Sian Incident

The following article is from The Great Soviet Encyclopedia (1979). It might be outdated or ideologically biased.

Sian Incident


in December 1936, the arrest of Chiang Kai-shek, the head of China’s Nanking government, by a group of Kuomintang officers led by the commander of the Northeastern Army Chang Hsüeh-liang and the commander of the 17th Army Yang Hu-ch’eng.

On Dec. 12, 1936, the officers arrested Chiang Kai-shek and his entourage after the latter’s arrival in Sian, the capital of Shensi Province. The incident greatly complicated the situation in China, creating the threat of a wider civil war and of China’s dismemberment at the hands of the Japanese. Immediately after the arrest of Chiang Kai-shek, Mao Tse-tung and his supporters attempted to impose on the leadership of the Communist Party of China (CPC) a policy of support for Chang Hsüeh-liang and Yang Hu-ch’eng. On the recommendation of the Executive Committee of the Communist International, however, the CPC leaders took part in negotiations with the arrested Chiang Kai-shek—who was freed on December 25—in order to settle the conflict peaceably. A peaceful settlement of the Sian incident was a prerequisite for the establishment of a united anti-Japanese national front in China in 1937.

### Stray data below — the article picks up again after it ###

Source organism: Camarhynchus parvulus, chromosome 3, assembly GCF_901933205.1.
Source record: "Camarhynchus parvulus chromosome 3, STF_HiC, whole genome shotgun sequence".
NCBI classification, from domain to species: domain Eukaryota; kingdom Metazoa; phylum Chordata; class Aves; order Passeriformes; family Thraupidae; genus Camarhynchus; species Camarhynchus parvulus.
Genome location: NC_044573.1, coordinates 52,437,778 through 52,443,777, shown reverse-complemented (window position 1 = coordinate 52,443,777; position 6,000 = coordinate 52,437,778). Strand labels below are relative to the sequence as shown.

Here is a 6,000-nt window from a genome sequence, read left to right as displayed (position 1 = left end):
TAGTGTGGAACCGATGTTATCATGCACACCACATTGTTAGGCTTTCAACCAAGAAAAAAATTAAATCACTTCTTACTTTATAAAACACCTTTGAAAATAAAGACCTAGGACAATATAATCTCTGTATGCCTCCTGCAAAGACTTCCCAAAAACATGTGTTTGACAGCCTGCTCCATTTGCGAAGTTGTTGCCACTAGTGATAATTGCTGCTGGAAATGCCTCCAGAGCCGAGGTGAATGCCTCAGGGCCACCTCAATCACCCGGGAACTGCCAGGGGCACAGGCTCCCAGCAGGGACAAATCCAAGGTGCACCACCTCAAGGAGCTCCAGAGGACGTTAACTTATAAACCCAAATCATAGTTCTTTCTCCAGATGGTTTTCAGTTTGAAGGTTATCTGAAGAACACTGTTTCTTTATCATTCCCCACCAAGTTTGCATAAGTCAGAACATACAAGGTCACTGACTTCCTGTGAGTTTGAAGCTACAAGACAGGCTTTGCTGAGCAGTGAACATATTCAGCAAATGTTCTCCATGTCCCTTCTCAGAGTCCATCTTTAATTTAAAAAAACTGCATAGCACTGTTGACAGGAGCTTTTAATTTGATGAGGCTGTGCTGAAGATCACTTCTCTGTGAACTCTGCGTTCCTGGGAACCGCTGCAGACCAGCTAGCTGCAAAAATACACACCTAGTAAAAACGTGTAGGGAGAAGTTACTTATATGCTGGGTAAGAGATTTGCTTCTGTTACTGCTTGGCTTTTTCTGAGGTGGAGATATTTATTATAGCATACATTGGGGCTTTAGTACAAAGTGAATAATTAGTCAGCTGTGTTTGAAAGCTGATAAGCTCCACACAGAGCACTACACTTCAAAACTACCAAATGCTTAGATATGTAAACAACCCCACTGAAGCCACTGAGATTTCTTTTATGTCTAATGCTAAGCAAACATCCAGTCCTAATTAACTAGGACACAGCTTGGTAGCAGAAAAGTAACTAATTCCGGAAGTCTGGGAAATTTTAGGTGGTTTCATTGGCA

“Sobytiia ν Kitae.” Pravda, Dec. 14, 1936.
Grigor’ev, A. M., and A. B. Reznikov. “G. Dimitrov i problema edi-nogo antiimperialisticheskogo fronta.” In Georgii Dimitrov —vvdaiushchiisia deiatel’ kommunisticheskogo dvizheniia. Moscow. 1972.
Noveishaia Istoriia Kitaia. Moscow, 1972. Pages 166–69.
The Great Soviet Encyclopedia, 3rd Edition (1970-1979). © 2010 The Gale Group, Inc. All rights reserved.